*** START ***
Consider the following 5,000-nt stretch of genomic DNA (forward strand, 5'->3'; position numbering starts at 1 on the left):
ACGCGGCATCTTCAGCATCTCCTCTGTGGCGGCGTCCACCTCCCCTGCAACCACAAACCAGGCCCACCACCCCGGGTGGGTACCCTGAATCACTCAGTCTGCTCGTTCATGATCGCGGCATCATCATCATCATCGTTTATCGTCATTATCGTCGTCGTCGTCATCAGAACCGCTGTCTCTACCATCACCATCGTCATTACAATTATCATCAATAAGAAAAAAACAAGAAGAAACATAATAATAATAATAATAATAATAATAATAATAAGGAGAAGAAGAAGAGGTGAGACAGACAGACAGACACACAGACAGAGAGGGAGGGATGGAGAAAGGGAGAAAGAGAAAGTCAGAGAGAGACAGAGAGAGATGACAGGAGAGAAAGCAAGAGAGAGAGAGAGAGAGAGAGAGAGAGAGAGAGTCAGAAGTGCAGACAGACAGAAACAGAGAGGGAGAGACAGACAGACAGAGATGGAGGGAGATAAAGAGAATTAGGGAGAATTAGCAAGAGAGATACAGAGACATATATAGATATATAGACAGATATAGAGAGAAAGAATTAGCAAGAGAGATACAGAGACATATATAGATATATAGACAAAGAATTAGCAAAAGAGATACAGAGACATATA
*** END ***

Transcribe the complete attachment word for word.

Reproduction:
Consider the following 5,000-nt stretch of genomic DNA (forward strand, 5'->3'; position numbering starts at 1 on the left):
ACGCGGCATCTTCAGCATCTCCTCTGTGGCGGCGTCCACCTCCCCTGCAACCACAAACCAGGCCCACCACCCCGGGTGGGTACCCTGAATCACTCAGTCTGCTCGTTCATGATCGCGGCATCATCATCATCATCGTTTATCGTCATTATCGTCGTCGTCGTCATCAGAACCGCTGTCTCTACCATCACCATCGTCATTACAATTATCATCAATAAGAAAAAAACAAGAAGAAACATAATAATAATAATAATAATAATAATAATAATAAGGAGAAGAAGAAGAGGTGAGACAGACAGACAGACACACAGACAGAGAGGGAGGGATGGAGAAAGGGAGAAAGAGAAAGTCAGAGAGAGACAGAGAGAGATGACAGGAGAGAAAGCAAGAGAGAGAGAGAGAGAGAGAGAGAGAGAGAGAGTCAGAAGTGCAGACAGACAGAAACAGAGAGGGAGAGACAGACAGACAGAGATGGAGGGAGATAAAGAGAATTAGGGAGAATTAGCAAGAGAGATACAGAGACATATATAGATATATAGACAGATATAGAGAGAAAGAATTAGCAAGAGAGATACAGAGACATATATAGATATATAGACAAAGAATTAGCAAAAGAGATACAGAGACATATA